More states sue opioid maker alleging deceptive marketing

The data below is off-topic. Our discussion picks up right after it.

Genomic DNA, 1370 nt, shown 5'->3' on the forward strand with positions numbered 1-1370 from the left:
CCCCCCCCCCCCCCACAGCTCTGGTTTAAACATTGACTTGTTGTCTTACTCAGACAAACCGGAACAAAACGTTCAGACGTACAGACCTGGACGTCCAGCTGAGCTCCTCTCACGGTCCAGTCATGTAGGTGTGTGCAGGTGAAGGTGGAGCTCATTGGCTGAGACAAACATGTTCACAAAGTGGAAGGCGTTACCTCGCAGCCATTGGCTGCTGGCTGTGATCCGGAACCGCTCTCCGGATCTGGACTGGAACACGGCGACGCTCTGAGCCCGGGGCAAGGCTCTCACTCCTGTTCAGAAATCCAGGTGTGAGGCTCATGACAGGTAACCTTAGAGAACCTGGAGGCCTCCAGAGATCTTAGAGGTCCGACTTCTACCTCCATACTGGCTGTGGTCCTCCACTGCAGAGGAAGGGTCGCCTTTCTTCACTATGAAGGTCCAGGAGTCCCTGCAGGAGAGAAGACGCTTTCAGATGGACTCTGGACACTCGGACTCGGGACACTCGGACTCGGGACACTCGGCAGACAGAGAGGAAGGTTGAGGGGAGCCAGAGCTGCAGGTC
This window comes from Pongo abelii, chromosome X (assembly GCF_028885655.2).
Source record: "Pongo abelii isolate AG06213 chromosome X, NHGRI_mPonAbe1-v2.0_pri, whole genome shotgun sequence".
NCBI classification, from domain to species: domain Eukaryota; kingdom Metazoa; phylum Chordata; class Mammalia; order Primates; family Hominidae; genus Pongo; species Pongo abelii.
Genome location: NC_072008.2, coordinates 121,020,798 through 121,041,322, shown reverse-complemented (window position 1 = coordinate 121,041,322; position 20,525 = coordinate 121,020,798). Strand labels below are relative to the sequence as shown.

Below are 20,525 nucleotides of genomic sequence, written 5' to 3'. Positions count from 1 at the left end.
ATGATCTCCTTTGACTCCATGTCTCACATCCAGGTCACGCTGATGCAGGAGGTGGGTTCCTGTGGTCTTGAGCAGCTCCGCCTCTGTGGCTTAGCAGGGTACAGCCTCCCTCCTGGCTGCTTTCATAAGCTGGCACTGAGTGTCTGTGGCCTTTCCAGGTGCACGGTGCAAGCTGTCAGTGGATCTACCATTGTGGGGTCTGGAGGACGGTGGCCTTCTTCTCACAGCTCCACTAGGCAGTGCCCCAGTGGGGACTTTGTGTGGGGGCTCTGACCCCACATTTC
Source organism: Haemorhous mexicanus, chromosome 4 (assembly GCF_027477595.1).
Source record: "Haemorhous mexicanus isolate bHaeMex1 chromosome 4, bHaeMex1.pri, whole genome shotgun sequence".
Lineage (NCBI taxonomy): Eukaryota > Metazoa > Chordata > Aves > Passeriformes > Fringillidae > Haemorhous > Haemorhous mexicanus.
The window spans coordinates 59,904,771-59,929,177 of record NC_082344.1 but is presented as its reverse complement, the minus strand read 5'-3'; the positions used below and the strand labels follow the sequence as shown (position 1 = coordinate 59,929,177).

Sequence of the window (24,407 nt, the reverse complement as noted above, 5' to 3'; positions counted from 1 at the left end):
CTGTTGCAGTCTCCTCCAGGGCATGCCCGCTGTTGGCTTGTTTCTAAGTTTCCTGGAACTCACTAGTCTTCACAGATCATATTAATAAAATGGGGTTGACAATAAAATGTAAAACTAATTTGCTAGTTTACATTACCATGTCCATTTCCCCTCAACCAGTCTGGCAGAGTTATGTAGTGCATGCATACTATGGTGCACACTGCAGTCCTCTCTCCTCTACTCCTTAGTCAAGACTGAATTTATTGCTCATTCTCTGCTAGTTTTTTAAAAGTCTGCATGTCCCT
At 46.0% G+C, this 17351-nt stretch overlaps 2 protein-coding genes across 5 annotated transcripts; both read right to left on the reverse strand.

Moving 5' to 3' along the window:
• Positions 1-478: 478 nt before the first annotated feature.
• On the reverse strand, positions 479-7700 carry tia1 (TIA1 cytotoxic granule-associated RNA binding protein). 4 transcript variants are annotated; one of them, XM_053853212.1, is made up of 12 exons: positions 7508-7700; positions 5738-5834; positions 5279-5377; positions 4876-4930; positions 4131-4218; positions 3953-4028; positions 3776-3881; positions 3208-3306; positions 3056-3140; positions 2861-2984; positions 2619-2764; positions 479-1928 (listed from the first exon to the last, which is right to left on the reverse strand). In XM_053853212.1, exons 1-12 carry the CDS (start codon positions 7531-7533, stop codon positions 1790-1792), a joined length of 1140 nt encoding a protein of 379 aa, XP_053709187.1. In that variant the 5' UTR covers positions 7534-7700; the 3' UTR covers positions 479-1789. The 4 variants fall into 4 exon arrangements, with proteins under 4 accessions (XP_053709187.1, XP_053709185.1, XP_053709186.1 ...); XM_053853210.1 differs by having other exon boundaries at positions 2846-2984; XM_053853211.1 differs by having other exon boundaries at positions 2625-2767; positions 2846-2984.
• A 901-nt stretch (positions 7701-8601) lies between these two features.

On June 3, California, Hawaii, Maine, and the District of Columbia filed lawsuits against Purdue Pharma, former Purdue president Richard Sackler, and members of his family for deceptive marketing of oxycodone (OxyContin). "Purdue and the Sacklers traded the health and well-being of Californians for profit and created an unprecedented national public health crisis in the process," said California Attorney General Xavier Becerra at a press conference. "We will hold them accountable." Becerra alleged that Purdue deceptively introduced oxycodone in the 1990s as a safe and non-addictive treatment for chronic pain, even though the company and Sackler knew in 1997 that oxycodone-laced medications were widely abused. Purdue Pharma and former company directors have denied the charges, arguing that oxycodone comprises less than 2% of total opioid prescriptions and is still an FDA-approved prescribed analgesic. "We believe the state fails to show such causation and offers little evidence to support its sweeping legal claims," stated Purdue spokesperson Robert Josephson. The multiple state lawsuits also contend that the drugmaker pressured doctors to prescribe opioids for longer periods at higher doses. "[Purdue's] unrelenting sales visits to doctors and deceptive practices led to a marked increase in opioid prescriptions, and a corresponding increase in the number of Mainers suffering from opioid use disorder," declared Maine Attorney General Aaron M. Frey.

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